It is also nice to do error message replacement and logging, unless it is that pseudo-polite-passive-aggressive "contact your administrator" (when you know there is no administrator and if there was the administrator can't do anything about it!) But after you do that, the application should end, i.e. same behavior you get with an unhandled exception.

On the other hand, if you intend to handle the exception by returning the user to a code thread that has potentially trashed its state, I'd say that is worse than ending the application and letting the user start over. Is it better for the user to have to restart at the beginning or better to let the user destroy data?

If I get an unexpected exception in the module that determines which accounts I can withdraw money from, do I really want to log and report an Exception and return the user to the withdraw money screen? For all we know we just granted him the right to withdraw money from all accounts!

  • I guess this depends what kind of application you're writing. In the banking example fair enough, but if the user's editing a document and all his changes will be lost, it may be a different matter.
    – Grokys
    Dec 3, 2008 at 19:05
  • Suppose one calls OpenDocument and it throws some unanticipated exception. What is the relative likelihood of something having trashed the state of the thread, versus the thread being just fine once the partially-opened document is disposed? If there were a useful exception hierarchy which distinguished state-disturbed exceptions versus operation-didn't-happen exceptions, one could avoid catching the former while catching unexpected variations of the latter. Unfortunately, no such hierarchy exists.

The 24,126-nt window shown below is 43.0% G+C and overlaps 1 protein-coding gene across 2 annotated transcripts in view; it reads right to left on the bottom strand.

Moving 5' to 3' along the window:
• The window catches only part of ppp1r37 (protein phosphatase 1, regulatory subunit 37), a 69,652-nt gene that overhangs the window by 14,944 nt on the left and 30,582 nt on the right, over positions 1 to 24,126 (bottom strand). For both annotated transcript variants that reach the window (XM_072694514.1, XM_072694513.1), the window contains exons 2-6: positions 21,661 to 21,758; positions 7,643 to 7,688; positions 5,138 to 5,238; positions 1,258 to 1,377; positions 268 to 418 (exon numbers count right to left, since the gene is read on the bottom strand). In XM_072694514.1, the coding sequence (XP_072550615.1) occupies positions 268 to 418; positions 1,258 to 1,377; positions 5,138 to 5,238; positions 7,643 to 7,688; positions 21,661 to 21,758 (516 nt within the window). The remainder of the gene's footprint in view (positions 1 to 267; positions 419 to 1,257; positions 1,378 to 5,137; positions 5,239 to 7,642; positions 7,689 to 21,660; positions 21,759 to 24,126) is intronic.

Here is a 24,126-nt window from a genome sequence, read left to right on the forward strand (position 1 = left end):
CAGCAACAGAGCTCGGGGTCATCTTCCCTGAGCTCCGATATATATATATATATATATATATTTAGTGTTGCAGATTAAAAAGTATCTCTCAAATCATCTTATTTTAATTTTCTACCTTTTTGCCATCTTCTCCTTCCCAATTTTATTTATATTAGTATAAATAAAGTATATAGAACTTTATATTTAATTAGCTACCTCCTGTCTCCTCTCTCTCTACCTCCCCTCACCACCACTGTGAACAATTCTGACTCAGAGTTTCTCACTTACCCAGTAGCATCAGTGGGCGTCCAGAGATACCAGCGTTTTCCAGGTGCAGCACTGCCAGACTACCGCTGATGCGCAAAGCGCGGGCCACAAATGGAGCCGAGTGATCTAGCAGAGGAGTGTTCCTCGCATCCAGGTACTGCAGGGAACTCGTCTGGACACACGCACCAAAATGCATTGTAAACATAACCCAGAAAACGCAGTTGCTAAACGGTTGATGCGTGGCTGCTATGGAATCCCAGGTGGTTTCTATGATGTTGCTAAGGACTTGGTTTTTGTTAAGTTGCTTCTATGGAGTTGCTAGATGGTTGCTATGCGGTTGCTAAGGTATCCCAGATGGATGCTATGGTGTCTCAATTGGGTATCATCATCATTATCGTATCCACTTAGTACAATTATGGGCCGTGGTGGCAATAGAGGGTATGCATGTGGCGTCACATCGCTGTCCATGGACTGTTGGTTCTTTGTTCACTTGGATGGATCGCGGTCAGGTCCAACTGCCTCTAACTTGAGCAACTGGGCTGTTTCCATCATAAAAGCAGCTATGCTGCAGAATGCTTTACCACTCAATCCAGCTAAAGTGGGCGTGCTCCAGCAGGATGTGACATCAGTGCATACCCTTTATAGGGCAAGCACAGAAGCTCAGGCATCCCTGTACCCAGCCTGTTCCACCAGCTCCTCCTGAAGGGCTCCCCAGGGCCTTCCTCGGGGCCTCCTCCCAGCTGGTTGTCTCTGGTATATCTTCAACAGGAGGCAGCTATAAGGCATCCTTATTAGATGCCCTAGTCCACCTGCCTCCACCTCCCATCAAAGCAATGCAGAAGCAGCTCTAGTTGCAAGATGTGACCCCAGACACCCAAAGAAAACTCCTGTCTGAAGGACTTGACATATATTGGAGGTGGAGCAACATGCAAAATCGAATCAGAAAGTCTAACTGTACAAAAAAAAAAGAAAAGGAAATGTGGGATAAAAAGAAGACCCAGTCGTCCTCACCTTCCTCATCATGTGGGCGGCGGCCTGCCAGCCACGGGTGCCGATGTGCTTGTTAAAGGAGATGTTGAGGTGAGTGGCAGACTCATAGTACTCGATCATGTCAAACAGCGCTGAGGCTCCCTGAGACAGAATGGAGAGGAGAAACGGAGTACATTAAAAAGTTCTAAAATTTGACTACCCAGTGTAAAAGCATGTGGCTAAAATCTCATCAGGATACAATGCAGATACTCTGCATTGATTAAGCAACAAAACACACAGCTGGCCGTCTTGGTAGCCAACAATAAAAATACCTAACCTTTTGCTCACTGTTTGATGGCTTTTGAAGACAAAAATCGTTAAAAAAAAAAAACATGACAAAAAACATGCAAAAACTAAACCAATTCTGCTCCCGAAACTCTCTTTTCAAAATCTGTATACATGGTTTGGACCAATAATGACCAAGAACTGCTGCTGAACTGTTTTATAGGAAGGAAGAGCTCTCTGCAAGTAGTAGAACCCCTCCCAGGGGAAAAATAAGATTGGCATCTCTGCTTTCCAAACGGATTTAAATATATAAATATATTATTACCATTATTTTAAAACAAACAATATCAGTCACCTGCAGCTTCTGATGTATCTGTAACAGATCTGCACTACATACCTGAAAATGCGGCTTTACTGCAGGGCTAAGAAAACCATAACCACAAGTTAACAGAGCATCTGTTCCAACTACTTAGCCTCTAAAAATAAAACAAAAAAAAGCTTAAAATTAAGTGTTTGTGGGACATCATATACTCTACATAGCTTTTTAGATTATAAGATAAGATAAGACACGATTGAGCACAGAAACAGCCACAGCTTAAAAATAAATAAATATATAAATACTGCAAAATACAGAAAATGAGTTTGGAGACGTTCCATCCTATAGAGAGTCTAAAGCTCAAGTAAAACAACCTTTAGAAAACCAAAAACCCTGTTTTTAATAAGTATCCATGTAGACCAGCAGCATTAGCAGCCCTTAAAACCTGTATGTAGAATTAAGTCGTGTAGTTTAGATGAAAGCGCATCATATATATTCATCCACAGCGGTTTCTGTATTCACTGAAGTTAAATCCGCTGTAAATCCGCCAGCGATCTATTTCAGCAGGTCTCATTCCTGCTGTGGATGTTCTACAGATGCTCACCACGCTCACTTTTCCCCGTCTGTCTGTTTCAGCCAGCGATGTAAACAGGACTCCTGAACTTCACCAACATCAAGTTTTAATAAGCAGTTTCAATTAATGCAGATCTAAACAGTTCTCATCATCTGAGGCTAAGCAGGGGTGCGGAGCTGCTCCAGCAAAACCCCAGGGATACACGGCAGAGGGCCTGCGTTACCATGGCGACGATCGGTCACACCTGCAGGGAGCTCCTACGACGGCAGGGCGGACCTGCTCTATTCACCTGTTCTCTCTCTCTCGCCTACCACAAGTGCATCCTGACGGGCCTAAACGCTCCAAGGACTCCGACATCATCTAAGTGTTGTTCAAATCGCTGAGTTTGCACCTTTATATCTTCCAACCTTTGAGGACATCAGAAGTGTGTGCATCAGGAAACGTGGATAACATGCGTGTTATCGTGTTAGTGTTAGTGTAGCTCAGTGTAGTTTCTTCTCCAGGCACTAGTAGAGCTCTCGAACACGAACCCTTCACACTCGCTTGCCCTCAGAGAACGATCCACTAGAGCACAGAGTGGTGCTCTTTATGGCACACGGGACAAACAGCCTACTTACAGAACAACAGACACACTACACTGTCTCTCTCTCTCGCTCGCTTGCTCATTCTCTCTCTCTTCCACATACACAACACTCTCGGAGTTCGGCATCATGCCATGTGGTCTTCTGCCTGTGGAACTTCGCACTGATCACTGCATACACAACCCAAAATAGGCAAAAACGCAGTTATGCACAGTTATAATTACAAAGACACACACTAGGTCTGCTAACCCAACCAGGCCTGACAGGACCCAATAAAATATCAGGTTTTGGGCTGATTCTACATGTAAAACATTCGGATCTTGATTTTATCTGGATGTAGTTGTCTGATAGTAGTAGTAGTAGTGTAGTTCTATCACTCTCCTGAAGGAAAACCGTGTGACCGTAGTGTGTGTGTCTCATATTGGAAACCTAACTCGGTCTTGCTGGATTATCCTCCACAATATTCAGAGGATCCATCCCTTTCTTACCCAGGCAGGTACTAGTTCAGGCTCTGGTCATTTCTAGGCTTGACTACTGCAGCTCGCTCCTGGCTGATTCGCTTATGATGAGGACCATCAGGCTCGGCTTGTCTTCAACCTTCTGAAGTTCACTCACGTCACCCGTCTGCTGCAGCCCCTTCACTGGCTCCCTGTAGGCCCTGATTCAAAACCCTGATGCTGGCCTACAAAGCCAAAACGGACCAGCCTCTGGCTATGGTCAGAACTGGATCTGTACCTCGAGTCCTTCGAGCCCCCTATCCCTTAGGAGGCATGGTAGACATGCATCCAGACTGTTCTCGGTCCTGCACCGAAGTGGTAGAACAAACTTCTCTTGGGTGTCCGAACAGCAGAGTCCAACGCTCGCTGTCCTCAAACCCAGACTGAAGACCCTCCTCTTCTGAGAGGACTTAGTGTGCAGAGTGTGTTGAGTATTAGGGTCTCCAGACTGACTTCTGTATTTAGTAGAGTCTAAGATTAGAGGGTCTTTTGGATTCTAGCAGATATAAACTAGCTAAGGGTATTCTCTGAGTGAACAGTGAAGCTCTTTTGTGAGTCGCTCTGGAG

– supercat
    Dec 17, 2010 at 2:55

This is all good of catching exceptions that you can handled. But sometimes it also happens that due to unstable environment or users just do the process correctly, the application runs into unexpected exception. Which you haven't been listed or handled in code. Is there a way that the unhandled exception is captured from app.config file and displays a common error?

Also puts that details exception message in a log file.


I've been working a fair bit with exceptions, and here's the implementation structure I'm currently following:

  1. Dim everything to Nothing / String.Empty / 0 etc. outside of Try / Catch.
  2. Initialise everything inside Try / Catch to desired values.
  3. Catch the most specific exceptions first, e.g. FormatException but leave in base Exception handling as a last resort (you can have multiple catch blocks, remember)
  4. Almost always Throw exceptions
  5. Let Application_Error sub in global.asax handle errors gracefully, e.g. call a custom function to log the details of the error to a file and redirect to some error page
  6. Kill all objects you Dim'd in a Finally block

One example where I thought it was acceptable to not process an exception 'properly' recently was working with a GUID string (strGuid) passed via HTTP GET to a page. I could have implemented a function to check the GUID string for validity before calling New Guid(strGuid), but it seemed fairly reasonable to:

Dim myGuid As Guid = Nothing

    myGuid = New Guid(strGuid)
    'Some processing here...

Catch ex As FormatException
    lblError.Text = "Invalid ID"

Catch ex As Exception 

    If myGuid IsNot Nothing Then
        myGuid = Nothing
    End If

End Try